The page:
For simplicity I wanted the characters defined in the font to include the spacing to the left and/or right of normal characters so most characters in the font are only 7 pixels wide – or even less for skinny characters such as i – and only a few characters like q and y have descenders, so the spacing between the two rows of characters is included in the font too.

The kit sensibly arranges the pins driving the LEDs so that the chip’s four 8-bit I/O ports, P0, P1, P2, P3 each drive either the top 8 LEDS or the bottom 8 LEDs on an arm:  one arm has P2 on the top and P0 on the bottom, the other arm has P1 at the top and P3 at the bottom (at least that’s the way mine turned out).  I chose to fit all blue LEDs to the P0/P2 arm and all red LEDs to the other one – obviously you can fit them in other ways – it might look pretty to get two extra colours – then you might have (say) yellow and green on the top row with red and blue on the bottom.

Anyway, each of the four ports has the least significant bit at the top, and then the bits going in order down to the most significant bit at the bottom.  If you wire up the motor with the red wire as positive, the board spins clockwise (viewed from above) so the LEDs scan the characters out in right-to-left order.  The wiring is such that the program has to write a ‘0’ to an I/O pin to illuminate the corresponding pin, or write a ‘1’ to switch it off.  It’s convenient to write 8-bit quantities in hexadecimal and in the C language we write 0xFF to indicate all 8 bits high or 0x00 for all eight bits low.

I searched on line and found this 8×8 font which I thought would be suitable:

toncFont The font is on this page and includes the data in C-friendly form http://www.coranac.com/tonc/text/text.htm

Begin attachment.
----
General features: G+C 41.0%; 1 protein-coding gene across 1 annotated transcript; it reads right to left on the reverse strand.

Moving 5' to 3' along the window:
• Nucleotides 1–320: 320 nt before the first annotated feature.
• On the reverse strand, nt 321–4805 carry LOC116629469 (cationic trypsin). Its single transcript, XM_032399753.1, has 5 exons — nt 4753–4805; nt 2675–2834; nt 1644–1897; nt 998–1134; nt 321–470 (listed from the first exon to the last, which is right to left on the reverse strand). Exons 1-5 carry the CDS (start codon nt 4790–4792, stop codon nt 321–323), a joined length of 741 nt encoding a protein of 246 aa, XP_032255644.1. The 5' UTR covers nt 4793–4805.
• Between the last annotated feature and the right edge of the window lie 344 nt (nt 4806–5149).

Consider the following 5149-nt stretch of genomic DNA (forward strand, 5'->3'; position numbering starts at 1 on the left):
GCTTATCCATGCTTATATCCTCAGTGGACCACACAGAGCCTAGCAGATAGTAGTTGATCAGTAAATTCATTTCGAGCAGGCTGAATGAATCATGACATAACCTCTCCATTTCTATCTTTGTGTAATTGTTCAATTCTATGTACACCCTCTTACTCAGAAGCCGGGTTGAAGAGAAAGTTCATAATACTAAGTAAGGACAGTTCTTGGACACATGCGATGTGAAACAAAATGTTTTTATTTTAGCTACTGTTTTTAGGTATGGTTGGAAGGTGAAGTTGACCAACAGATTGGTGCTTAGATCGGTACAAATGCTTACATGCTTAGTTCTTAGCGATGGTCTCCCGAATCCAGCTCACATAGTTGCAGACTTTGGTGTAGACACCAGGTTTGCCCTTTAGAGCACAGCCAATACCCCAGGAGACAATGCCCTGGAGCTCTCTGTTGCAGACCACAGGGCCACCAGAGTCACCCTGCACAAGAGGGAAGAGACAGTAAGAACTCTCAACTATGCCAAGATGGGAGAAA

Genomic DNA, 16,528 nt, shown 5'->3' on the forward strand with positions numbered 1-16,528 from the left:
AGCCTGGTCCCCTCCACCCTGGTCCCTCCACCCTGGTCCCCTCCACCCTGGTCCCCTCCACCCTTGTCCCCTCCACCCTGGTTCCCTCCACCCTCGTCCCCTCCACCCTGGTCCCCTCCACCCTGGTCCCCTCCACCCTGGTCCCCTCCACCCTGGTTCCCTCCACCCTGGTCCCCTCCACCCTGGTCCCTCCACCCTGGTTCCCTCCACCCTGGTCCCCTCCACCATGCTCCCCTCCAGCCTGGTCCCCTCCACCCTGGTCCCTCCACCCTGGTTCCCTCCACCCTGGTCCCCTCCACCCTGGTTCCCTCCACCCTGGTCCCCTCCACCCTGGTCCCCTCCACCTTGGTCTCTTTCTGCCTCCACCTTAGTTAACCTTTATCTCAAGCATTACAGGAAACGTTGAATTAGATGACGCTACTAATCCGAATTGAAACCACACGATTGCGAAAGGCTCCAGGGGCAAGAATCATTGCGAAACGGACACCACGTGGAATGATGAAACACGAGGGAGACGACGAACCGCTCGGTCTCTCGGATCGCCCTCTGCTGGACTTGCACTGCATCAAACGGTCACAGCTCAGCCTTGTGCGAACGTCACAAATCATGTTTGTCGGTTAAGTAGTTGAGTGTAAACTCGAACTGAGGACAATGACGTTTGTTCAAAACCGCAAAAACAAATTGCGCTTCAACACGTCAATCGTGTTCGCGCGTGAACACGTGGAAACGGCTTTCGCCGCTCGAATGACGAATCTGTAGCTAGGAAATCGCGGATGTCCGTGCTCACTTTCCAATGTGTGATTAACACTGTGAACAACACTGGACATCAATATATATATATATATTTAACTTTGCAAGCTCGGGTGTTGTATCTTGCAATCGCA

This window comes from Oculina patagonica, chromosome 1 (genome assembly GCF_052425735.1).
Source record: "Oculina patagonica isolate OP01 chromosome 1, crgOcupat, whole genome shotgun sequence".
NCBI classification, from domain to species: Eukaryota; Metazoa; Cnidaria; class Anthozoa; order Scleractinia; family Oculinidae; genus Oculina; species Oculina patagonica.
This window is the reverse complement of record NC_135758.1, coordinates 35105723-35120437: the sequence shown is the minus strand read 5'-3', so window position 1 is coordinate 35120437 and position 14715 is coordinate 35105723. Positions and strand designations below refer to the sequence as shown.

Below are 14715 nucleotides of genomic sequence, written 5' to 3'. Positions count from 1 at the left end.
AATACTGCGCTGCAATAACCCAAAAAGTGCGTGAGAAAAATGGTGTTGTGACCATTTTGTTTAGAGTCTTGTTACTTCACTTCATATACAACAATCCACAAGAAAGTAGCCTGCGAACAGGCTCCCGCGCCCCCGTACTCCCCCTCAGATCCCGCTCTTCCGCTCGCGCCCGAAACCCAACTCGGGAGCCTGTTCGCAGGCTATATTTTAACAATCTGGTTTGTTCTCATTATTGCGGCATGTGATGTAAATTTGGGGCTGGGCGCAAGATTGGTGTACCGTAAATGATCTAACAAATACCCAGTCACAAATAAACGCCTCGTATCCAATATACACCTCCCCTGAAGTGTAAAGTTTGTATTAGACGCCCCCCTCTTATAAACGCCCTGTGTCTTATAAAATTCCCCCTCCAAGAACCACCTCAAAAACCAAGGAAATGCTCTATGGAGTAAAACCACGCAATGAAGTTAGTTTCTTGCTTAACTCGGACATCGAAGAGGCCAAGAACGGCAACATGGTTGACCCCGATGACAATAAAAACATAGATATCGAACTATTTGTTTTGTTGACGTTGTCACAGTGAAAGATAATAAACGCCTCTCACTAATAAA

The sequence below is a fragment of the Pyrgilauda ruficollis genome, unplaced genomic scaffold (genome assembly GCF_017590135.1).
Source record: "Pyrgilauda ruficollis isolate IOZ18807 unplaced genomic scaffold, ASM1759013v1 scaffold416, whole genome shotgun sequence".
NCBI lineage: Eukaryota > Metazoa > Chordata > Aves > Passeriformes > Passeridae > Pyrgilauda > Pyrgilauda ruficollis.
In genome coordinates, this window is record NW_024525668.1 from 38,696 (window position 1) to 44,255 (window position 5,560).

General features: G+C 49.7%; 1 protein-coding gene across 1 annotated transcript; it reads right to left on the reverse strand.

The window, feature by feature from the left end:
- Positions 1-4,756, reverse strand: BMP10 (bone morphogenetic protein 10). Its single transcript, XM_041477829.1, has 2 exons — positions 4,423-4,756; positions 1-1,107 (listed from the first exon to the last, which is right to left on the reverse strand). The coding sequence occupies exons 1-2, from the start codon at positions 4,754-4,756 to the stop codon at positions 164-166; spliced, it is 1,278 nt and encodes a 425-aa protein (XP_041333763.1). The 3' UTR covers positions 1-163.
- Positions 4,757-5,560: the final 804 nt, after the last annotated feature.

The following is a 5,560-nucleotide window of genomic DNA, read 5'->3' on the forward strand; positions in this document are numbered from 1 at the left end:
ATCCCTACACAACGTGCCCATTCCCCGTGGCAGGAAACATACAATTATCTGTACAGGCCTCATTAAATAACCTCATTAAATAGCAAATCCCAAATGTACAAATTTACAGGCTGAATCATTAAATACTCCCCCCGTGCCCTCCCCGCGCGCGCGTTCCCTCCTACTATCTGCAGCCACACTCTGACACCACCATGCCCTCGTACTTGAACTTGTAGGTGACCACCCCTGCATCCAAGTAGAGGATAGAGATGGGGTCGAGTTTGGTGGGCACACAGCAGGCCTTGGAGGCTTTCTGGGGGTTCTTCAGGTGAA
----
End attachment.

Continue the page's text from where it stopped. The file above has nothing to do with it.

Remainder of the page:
I had to manipulate the font data for right-to-left scan order with the least significant bit at the top and a zero-bit indicating ‘LED on’.  I wrote a C# program to do that.

Note that the font starts with the space character (ASCII 32) and is in ASCII order.  The last character (ASCII 127 [DEL]) renders a space too, but as that’s a duplicate you could tweak it to get a £ or € or some other symbol you might want to display.

Say our program wants to display the number 2  This is the ASCII character 50.  Our font doesn’t have characters defined for the first 32 ASCII values so we subtract 32 to get 18 and then multiply by 8 (eight bytes per character in the table) to get 144.  The data we need to display a 2 therefore starts 144 bytes into the font table and consists of the eight bytes:

0xFF,0xB9,0xB0,0xA6,0x8E,0x9C,0xBD,0xFF

So the program outputs those eight bytes in that order and (remembering that the arms scan out the characters from right to left) we get:

two

ISP programmer for the STC89C51 and STC89C52

I couldn’t find an ISP (programmer) for the STC89C52RC that worked with modern versions of Windows. I found several programmers that work with other chips in the STC range.

I did find one that worked on Windows XP, and with some hacking got it to work with Windows 7; however I had no luck with Windows 10. In any case, it was a Chinese program, and as I don’t read that language, I just had to remember which controls to use.

I also found one that worked under Linux, from the command line.  Using that source code as a guide I figured out how to write my own Windows version.

Image1It’s pretty basic but all you really need.  You select the COM port and the hex file you want to upload.  Connect up to your chip with a 5-volt serial port such as an FTDI (or you can use an Arduino UNO or similar that has a 5V FTDI built-in).

Here’s the video showing how to use the Arduino UNO as a programmer.  Here it’s being used to program a Banggood POV kit which uses an STC89C52RC chip – but you could obviously adapt the Arduino sketch and/or make a wiring harness to work with any STC89 board:

 

Here’s the Arduino sketch when you’re using the UNO as a programmer as shown in the video: Arduino sketch

Edit: the programmer program is now at V0.4 which fixes a few bugs and lets you switch the microcontroller to high speed (6T per machine cycle) or normal speed (12T per machine cycle).

Further Edit (August 2017): the programmer program is now at V0.5, and supports some different STC-chip bootloader firmware versions that previous versions did not.